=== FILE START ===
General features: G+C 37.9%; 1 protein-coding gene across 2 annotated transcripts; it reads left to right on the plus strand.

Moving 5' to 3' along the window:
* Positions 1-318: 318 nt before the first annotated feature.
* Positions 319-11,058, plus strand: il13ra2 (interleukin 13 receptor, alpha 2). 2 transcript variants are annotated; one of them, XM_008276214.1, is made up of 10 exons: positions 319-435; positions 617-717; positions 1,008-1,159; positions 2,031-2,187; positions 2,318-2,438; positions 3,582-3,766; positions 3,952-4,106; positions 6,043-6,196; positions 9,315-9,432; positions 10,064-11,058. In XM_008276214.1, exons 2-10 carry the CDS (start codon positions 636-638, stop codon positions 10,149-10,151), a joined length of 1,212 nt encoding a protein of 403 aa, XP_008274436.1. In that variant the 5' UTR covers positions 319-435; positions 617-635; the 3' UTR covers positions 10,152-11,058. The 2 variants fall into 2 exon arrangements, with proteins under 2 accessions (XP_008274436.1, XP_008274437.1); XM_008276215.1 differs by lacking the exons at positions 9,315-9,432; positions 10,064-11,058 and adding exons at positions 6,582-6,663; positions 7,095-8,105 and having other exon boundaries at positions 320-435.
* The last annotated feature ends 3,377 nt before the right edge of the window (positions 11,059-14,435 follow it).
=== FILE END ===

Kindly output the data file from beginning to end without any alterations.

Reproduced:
General features: G+C 37.9%; 1 protein-coding gene across 2 annotated transcripts; it reads left to right on the plus strand.

Moving 5' to 3' along the window:
* Positions 1-318: 318 nt before the first annotated feature.
* Positions 319-11,058, plus strand: il13ra2 (interleukin 13 receptor, alpha 2). 2 transcript variants are annotated; one of them, XM_008276214.1, is made up of 10 exons: positions 319-435; positions 617-717; positions 1,008-1,159; positions 2,031-2,187; positions 2,318-2,438; positions 3,582-3,766; positions 3,952-4,106; positions 6,043-6,196; positions 9,315-9,432; positions 10,064-11,058. In XM_008276214.1, exons 2-10 carry the CDS (start codon positions 636-638, stop codon positions 10,149-10,151), a joined length of 1,212 nt encoding a protein of 403 aa, XP_008274436.1. In that variant the 5' UTR covers positions 319-435; positions 617-635; the 3' UTR covers positions 10,152-11,058. The 2 variants fall into 2 exon arrangements, with proteins under 2 accessions (XP_008274436.1, XP_008274437.1); XM_008276215.1 differs by lacking the exons at positions 9,315-9,432; positions 10,064-11,058 and adding exons at positions 6,582-6,663; positions 7,095-8,105 and having other exon boundaries at positions 320-435.
* The last annotated feature ends 3,377 nt before the right edge of the window (positions 11,059-14,435 follow it).